On March 2, a state court judge dismissed claims in New York Attorney General Letitia James’s lawsuit against the National Rifle Association that sought the group’s dissolution. Other claims against the group and individual executives, including CEO Wayne LaPierre, will move forward.
Though attorneys familiar with nonprofit law have said the dissolution bid had little chance of success, the demise of the country’s most powerful gun rights group had been a prospect, at least in theory, since James brought her suit in August 2020.
“The complaint does not allege that any financial misconduct benefited the NRA,” Judge Joel Cohen ruled, “or that the NRA exists primarily to carry out such activity, or that the NRA is incapable of continuing its legitimate activities on behalf of its millions of members. In short, the complaint does not allege the type of public harm that is the legal lynchpin for imposing the ‘corporate death penalty.’ Moreover, dissolving the NRA could impinge, at least indirectly, on the free speech and assembly rights of its millions of members.”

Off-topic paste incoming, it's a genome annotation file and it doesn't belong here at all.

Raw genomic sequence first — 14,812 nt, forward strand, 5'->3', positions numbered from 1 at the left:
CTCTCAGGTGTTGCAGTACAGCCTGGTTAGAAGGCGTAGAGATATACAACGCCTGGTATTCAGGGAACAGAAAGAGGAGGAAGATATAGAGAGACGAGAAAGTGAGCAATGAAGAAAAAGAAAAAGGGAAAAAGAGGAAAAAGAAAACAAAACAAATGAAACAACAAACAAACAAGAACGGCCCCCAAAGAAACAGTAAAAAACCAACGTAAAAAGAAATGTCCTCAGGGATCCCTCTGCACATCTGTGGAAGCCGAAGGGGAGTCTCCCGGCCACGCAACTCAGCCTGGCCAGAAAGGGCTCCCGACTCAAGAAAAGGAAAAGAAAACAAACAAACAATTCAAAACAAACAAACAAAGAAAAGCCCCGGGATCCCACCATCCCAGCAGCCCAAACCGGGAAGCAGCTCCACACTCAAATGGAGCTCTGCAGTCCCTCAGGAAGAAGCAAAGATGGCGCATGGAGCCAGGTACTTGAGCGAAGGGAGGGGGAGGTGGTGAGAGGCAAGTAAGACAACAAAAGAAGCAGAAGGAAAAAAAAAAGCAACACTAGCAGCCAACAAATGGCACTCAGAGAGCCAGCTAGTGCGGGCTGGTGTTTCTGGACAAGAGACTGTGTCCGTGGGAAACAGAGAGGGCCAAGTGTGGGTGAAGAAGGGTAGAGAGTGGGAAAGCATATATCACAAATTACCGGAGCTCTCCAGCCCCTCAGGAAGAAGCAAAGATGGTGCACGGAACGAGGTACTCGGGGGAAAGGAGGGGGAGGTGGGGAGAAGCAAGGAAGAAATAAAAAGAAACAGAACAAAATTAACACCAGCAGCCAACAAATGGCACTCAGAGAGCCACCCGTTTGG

The NRA did not immediately respond to a request for comment.
In a statement, James said: “While we’re heartened that the judge rejected the NRA’s attempts to thwart most of the claims in our case … we are disappointed that the judge ruled against the dissolution portion of the case. We are considering our legal options with respect to this ruling.”
The statement emphasized that Cohen had let stand all “claims of self-dealing, abuse, and unlawful conduct by LaPierre, who has been at the helm of the NRA for three decades.” The judge also let stand claims against NRA General Counsel John Frazer, who failed “to address conflicts of interest and respond to whistleblowers who alerted the NRA to systemic financial wrongdoing,” according to the statement. Cohen also allowed claims against the NRA for making false regulatory filings to proceed.
James started investigating the NRA in 2019, shortly after The Trace, in partnership with The New Yorker, published a detailed report on financial improprieties at the gun group.
Cohen wrote that the remaining claims, if proven, “tell a grim story of greed, self-dealing, and lax financial oversight at the highest levels of the National Rifle Association.”
Sean Delany, a former chief of the Charities Bureau in the Attorney General’s Office, said that, “LaPierre remains in just as precarious a position as he did prior to this decision, and the claims against him and the other individual defendants are untarnished.”
The NRA is seeking to have James’s case dismissed and has brought counterclaims against the attorney general, characterizing her suit as an illegitimate political vendetta. At a hearing on February 25, Cohen expressed skepticism toward the NRA’s arguments, on which he’s yet to rule.